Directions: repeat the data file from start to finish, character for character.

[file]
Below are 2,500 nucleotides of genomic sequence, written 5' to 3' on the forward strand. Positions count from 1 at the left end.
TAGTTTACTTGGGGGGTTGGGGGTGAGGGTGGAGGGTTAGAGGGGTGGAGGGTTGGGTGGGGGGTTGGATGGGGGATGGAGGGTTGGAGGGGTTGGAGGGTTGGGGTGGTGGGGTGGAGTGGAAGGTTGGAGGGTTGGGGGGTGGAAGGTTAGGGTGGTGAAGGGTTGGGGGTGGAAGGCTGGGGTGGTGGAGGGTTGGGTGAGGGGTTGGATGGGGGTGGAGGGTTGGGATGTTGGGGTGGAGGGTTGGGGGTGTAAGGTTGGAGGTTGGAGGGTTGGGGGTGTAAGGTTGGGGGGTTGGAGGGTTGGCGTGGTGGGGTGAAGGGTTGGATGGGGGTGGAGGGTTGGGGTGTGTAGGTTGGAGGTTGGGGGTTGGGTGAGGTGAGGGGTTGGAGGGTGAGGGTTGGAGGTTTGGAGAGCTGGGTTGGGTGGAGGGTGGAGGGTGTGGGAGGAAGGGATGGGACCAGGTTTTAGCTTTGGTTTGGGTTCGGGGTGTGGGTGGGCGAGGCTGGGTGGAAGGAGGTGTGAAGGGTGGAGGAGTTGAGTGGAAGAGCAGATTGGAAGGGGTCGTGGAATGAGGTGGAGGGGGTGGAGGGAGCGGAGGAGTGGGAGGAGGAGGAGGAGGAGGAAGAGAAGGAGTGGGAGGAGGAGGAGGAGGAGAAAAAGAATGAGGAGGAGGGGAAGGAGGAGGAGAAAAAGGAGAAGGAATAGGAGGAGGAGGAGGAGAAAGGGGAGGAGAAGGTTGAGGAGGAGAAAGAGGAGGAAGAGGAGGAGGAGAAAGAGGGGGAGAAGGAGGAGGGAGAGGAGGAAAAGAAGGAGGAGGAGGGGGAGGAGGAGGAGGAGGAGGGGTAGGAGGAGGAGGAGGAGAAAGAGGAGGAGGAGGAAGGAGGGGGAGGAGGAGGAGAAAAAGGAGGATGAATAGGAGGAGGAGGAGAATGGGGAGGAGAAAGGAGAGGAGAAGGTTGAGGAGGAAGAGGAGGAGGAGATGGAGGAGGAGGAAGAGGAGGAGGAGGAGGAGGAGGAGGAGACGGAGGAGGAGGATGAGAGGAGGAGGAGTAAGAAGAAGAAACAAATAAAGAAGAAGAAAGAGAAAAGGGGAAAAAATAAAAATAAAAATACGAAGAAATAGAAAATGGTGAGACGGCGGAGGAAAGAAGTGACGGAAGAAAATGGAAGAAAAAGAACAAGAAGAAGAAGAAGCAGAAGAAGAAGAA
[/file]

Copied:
Below are 2,500 nucleotides of genomic sequence, written 5' to 3' on the forward strand. Positions count from 1 at the left end.
TAGTTTACTTGGGGGGTTGGGGGTGAGGGTGGAGGGTTAGAGGGGTGGAGGGTTGGGTGGGGGGTTGGATGGGGGATGGAGGGTTGGAGGGGTTGGAGGGTTGGGGTGGTGGGGTGGAGTGGAAGGTTGGAGGGTTGGGGGGTGGAAGGTTAGGGTGGTGAAGGGTTGGGGGTGGAAGGCTGGGGTGGTGGAGGGTTGGGTGAGGGGTTGGATGGGGGTGGAGGGTTGGGATGTTGGGGTGGAGGGTTGGGGGTGTAAGGTTGGAGGTTGGAGGGTTGGGGGTGTAAGGTTGGGGGGTTGGAGGGTTGGCGTGGTGGGGTGAAGGGTTGGATGGGGGTGGAGGGTTGGGGTGTGTAGGTTGGAGGTTGGGGGTTGGGTGAGGTGAGGGGTTGGAGGGTGAGGGTTGGAGGTTTGGAGAGCTGGGTTGGGTGGAGGGTGGAGGGTGTGGGAGGAAGGGATGGGACCAGGTTTTAGCTTTGGTTTGGGTTCGGGGTGTGGGTGGGCGAGGCTGGGTGGAAGGAGGTGTGAAGGGTGGAGGAGTTGAGTGGAAGAGCAGATTGGAAGGGGTCGTGGAATGAGGTGGAGGGGGTGGAGGGAGCGGAGGAGTGGGAGGAGGAGGAGGAGGAGGAAGAGAAGGAGTGGGAGGAGGAGGAGGAGGAGAAAAAGAATGAGGAGGAGGGGAAGGAGGAGGAGAAAAAGGAGAAGGAATAGGAGGAGGAGGAGGAGAAAGGGGAGGAGAAGGTTGAGGAGGAGAAAGAGGAGGAAGAGGAGGAGGAGAAAGAGGGGGAGAAGGAGGAGGGAGAGGAGGAAAAGAAGGAGGAGGAGGGGGAGGAGGAGGAGGAGGAGGGGTAGGAGGAGGAGGAGGAGAAAGAGGAGGAGGAGGAAGGAGGGGGAGGAGGAGGAGAAAAAGGAGGATGAATAGGAGGAGGAGGAGAATGGGGAGGAGAAAGGAGAGGAGAAGGTTGAGGAGGAAGAGGAGGAGGAGATGGAGGAGGAGGAAGAGGAGGAGGAGGAGGAGGAGGAGGAGACGGAGGAGGAGGATGAGAGGAGGAGGAGTAAGAAGAAGAAACAAATAAAGAAGAAGAAAGAGAAAAGGGGAAAAAATAAAAATAAAAATACGAAGAAATAGAAAATGGTGAGACGGCGGAGGAAAGAAGTGACGGAAGAAAATGGAAGAAAAAGAACAAGAAGAAGAAGAAGCAGAAGAAGAAGAA